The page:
In 2015, Cuba has shown a worrying lack of rain as in the first seven months of the year only 70% of the usual average rainfall for the country during this period was reported.
Throughout the nation, the level of the reservoirs is found to be a lot lower than their full capacity, and the subterranean water sources are in descent with respect to the preceding months, which is owed to the high temperatures, responsible for a large part of the evaporation.
The summer climate in Cuba was accentuated with various records of maximum temperatures for the seventh and eighth calendar months in the Caribbean archipelago. A recently installed centre in the city of Bayamo in the Granma province in the east of the country measured a maximum of 39.3 degrees Celsius on July 29.
The tense situation created by the scarcity of water obliged the National Institute of Hydraulic Resources to actions which would alleviate the harm caused by the drought, principally in the most damaged parts of the country.
According to the experts, the month of July was dry in terms of precipitation registering a national rainfall of 89.6 millimetres which represents 67% of the historical record of rainfall at this time.
At the end of July, the 242 reservoirs run by the National Institute of Hydraulic Resources only retained around 3,224,000,000 of cubic meters of water, equivalent to 35% of their total capacity.
165 Cuban dams contain below 50% of their useful capacity and 118 of these dams do not even hold 25% of their useful capacity. Of the latter group, 26 dams are dry.
Faced with this difficult situation, the Civil Defence called for an increase in the vigilance of the drought and the rational usage of water in order to minimise the impact of this phenomenon, aggravated by the high temperatures.
The Institute of Meteorology also predicted the extension of the current intense drought, and the little activity in the cyclonic season during what is left of the year, indicating that the scarcity of rainfall could continue, affecting the availability of the valued liquid for the next dry period starting in November.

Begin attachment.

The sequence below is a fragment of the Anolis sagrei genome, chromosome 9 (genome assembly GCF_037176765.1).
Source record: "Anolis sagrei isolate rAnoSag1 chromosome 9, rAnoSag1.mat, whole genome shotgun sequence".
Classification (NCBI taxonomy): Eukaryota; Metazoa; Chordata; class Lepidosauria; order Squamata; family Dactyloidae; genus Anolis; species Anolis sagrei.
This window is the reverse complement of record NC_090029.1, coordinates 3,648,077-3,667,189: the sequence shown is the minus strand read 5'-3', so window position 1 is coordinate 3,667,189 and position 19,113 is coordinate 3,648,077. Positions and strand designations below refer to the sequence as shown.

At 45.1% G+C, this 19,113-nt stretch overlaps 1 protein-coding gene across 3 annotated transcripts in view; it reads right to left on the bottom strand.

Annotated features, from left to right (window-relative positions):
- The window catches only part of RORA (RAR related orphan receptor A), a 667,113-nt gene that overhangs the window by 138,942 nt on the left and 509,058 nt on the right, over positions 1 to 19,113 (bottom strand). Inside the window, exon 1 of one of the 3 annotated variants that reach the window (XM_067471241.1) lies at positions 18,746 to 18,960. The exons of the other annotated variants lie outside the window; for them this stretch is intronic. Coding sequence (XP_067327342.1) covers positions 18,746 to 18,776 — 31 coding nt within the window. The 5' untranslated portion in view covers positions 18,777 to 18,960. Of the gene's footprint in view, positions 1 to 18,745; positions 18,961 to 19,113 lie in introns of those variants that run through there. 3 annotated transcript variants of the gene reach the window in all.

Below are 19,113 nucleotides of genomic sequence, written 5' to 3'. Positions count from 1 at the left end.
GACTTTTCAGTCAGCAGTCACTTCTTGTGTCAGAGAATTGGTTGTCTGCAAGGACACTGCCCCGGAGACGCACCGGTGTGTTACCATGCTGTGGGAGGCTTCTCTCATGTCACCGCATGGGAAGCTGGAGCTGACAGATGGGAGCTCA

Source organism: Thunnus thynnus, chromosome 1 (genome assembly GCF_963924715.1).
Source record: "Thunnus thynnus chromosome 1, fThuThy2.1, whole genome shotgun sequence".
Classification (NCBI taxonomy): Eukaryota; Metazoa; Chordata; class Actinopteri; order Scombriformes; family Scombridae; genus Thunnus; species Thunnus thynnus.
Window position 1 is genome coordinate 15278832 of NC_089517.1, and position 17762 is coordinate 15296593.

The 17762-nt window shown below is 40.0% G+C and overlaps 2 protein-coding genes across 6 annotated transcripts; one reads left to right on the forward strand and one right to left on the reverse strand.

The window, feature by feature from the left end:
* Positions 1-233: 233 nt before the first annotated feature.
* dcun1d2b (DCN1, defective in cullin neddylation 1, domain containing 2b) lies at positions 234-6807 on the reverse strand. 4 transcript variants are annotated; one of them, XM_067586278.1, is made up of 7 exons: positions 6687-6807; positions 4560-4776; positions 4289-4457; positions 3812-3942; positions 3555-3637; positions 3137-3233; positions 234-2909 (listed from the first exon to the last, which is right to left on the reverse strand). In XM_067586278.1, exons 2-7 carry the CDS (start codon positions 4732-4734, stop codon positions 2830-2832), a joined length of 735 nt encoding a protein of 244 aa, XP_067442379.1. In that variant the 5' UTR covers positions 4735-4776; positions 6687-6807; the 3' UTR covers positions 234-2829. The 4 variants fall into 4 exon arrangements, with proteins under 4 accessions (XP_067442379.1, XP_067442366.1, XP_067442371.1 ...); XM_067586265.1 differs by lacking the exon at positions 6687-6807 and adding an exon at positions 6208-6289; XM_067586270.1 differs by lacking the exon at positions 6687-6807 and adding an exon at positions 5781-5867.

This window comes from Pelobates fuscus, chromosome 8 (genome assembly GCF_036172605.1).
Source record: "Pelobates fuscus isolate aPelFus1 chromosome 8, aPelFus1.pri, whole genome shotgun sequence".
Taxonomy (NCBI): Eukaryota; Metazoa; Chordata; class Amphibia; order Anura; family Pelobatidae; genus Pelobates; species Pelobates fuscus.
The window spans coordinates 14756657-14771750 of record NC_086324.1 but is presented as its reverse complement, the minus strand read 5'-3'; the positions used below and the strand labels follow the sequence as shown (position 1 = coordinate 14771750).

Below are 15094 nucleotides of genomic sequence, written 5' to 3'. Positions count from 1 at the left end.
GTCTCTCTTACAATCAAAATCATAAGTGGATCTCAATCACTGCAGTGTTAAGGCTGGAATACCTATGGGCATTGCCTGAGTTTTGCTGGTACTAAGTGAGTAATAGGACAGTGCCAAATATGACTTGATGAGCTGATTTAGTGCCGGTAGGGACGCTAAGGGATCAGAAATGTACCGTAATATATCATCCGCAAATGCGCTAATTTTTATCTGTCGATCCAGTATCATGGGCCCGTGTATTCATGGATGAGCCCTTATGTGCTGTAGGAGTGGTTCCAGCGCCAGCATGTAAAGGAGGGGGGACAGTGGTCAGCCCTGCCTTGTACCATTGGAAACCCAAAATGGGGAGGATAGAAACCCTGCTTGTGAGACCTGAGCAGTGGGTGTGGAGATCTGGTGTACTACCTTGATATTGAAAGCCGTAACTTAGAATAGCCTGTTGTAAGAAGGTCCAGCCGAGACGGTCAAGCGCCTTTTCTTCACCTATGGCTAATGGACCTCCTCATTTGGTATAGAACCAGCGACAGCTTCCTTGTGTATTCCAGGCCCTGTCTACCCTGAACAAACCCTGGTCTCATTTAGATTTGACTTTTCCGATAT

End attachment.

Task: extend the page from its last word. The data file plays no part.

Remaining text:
These factors determine low levels in the availability of water for the population, agriculture, industry and the services a large effort is therefore required from everyone in order to minimize the possible consequences.
Due to its condition in the archipelago in the Caribbean Sea, Cuba is highly vulnerable to the current climate change provoked by the emission of contaminating greenhouse gases in the atmosphere.
The current global warming causes the climate in the Greater Antilles to become hotter and hotter and more extreme.
Since mid last century, the Cubans have seen the average temperature of the atmosphere rise by 0.9 degrees Celsius, as well as the tendency for the decrease in rainfall in the east of the country with significant shortages in water since the 90s, as well as the occurrence of droughts that are becoming more and more frequent, intense and prolonged.
In accordance with the records, from 1966 to 2009 the sea level has risen 1.43 millimetres a year throughout Cuba.
For 2050, scientists predict an increase in sea level of 27 centimetres on the Cuban coastline, and the loss of 2.31 % of the littoral terrestrial surface due to climate change.Share on FB Share on TT